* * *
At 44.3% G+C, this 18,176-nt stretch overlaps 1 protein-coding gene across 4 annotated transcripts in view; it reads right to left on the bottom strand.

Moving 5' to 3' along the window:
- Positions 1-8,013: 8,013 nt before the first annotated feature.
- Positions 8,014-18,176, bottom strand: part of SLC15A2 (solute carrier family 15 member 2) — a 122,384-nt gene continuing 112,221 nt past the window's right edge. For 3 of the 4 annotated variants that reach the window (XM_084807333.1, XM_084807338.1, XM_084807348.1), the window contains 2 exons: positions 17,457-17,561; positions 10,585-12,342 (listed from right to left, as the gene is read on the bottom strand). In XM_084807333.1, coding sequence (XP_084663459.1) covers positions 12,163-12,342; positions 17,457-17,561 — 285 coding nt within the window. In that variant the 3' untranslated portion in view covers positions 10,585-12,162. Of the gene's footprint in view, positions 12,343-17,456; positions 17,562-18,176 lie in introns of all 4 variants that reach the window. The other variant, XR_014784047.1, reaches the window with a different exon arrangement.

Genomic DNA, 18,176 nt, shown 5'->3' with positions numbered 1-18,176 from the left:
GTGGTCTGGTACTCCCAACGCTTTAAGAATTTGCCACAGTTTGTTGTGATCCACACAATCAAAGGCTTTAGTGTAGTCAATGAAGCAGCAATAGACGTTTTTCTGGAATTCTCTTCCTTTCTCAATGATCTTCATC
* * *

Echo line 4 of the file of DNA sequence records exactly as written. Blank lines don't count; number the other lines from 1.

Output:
- Positions 8,014-18,176, bottom strand: part of SLC15A2 (solute carrier family 15 member 2) — a 122,384-nt gene continuing 112,221 nt past the window's right edge. For 3 of the 4 annotated variants that reach the window (XM_084807333.1, XM_084807338.1, XM_084807348.1), the window contains 2 exons: positions 17,457-17,561; positions 10,585-12,342 (listed from right to left, as the gene is read on the bottom strand). In XM_084807333.1, coding sequence (XP_084663459.1) covers positions 12,163-12,342; positions 17,457-17,561 — 285 coding nt within the window. In that variant the 3' untranslated portion in view covers positions 10,585-12,162. Of the gene's footprint in view, positions 12,343-17,456; positions 17,562-18,176 lie in introns of all 4 variants that reach the window. The other variant, XR_014784047.1, reaches the window with a different exon arrangement.